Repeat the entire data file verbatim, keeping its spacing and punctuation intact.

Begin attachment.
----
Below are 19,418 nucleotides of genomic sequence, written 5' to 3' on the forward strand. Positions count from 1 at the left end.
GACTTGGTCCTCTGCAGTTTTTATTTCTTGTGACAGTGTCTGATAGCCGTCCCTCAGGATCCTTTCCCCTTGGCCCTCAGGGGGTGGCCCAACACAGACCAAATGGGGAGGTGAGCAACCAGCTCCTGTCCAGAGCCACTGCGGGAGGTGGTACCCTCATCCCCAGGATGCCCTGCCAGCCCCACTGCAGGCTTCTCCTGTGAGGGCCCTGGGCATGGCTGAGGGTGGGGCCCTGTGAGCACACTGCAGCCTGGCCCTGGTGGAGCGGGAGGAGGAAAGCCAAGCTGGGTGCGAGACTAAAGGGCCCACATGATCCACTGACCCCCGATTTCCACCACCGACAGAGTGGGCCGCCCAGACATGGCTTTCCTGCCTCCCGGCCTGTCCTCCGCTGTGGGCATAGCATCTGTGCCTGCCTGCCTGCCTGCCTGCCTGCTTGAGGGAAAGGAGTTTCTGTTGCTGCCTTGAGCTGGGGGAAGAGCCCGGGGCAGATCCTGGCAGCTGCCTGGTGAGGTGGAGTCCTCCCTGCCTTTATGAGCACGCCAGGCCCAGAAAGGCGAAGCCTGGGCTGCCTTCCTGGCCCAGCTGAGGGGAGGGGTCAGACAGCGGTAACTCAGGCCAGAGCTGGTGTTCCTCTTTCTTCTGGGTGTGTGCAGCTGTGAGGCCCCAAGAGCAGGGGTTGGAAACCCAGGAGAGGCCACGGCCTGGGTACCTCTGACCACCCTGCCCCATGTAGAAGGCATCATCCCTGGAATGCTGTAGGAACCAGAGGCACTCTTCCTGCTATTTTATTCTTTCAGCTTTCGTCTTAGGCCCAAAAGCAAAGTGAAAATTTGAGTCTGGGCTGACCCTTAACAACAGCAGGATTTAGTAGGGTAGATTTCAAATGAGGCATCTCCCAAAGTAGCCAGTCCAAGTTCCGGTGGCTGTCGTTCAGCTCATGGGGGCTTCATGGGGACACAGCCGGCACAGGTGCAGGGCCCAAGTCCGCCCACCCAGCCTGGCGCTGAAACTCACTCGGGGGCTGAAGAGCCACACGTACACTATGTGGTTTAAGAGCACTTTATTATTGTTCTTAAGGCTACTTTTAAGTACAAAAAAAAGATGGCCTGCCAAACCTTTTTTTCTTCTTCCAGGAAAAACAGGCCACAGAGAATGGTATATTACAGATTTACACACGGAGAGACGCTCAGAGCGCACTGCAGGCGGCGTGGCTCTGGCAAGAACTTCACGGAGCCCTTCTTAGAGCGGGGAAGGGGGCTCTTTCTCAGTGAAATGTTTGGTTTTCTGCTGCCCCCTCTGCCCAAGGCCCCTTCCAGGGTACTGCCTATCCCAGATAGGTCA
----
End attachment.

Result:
Below are 19,418 nucleotides of genomic sequence, written 5' to 3' on the forward strand. Positions count from 1 at the left end.
GACTTGGTCCTCTGCAGTTTTTATTTCTTGTGACAGTGTCTGATAGCCGTCCCTCAGGATCCTTTCCCCTTGGCCCTCAGGGGGTGGCCCAACACAGACCAAATGGGGAGGTGAGCAACCAGCTCCTGTCCAGAGCCACTGCGGGAGGTGGTACCCTCATCCCCAGGATGCCCTGCCAGCCCCACTGCAGGCTTCTCCTGTGAGGGCCCTGGGCATGGCTGAGGGTGGGGCCCTGTGAGCACACTGCAGCCTGGCCCTGGTGGAGCGGGAGGAGGAAAGCCAAGCTGGGTGCGAGACTAAAGGGCCCACATGATCCACTGACCCCCGATTTCCACCACCGACAGAGTGGGCCGCCCAGACATGGCTTTCCTGCCTCCCGGCCTGTCCTCCGCTGTGGGCATAGCATCTGTGCCTGCCTGCCTGCCTGCCTGCCTGCTTGAGGGAAAGGAGTTTCTGTTGCTGCCTTGAGCTGGGGGAAGAGCCCGGGGCAGATCCTGGCAGCTGCCTGGTGAGGTGGAGTCCTCCCTGCCTTTATGAGCACGCCAGGCCCAGAAAGGCGAAGCCTGGGCTGCCTTCCTGGCCCAGCTGAGGGGAGGGGTCAGACAGCGGTAACTCAGGCCAGAGCTGGTGTTCCTCTTTCTTCTGGGTGTGTGCAGCTGTGAGGCCCCAAGAGCAGGGGTTGGAAACCCAGGAGAGGCCACGGCCTGGGTACCTCTGACCACCCTGCCCCATGTAGAAGGCATCATCCCTGGAATGCTGTAGGAACCAGAGGCACTCTTCCTGCTATTTTATTCTTTCAGCTTTCGTCTTAGGCCCAAAAGCAAAGTGAAAATTTGAGTCTGGGCTGACCCTTAACAACAGCAGGATTTAGTAGGGTAGATTTCAAATGAGGCATCTCCCAAAGTAGCCAGTCCAAGTTCCGGTGGCTGTCGTTCAGCTCATGGGGGCTTCATGGGGACACAGCCGGCACAGGTGCAGGGCCCAAGTCCGCCCACCCAGCCTGGCGCTGAAACTCACTCGGGGGCTGAAGAGCCACACGTACACTATGTGGTTTAAGAGCACTTTATTATTGTTCTTAAGGCTACTTTTAAGTACAAAAAAAAGATGGCCTGCCAAACCTTTTTTTCTTCTTCCAGGAAAAACAGGCCACAGAGAATGGTATATTACAGATTTACACACGGAGAGACGCTCAGAGCGCACTGCAGGCGGCGTGGCTCTGGCAAGAACTTCACGGAGCCCTTCTTAGAGCGGGGAAGGGGGCTCTTTCTCAGTGAAATGTTTGGTTTTCTGCTGCCCCCTCTGCCCAAGGCCCCTTCCAGGGTACTGCCTATCCCAGATAGGTCA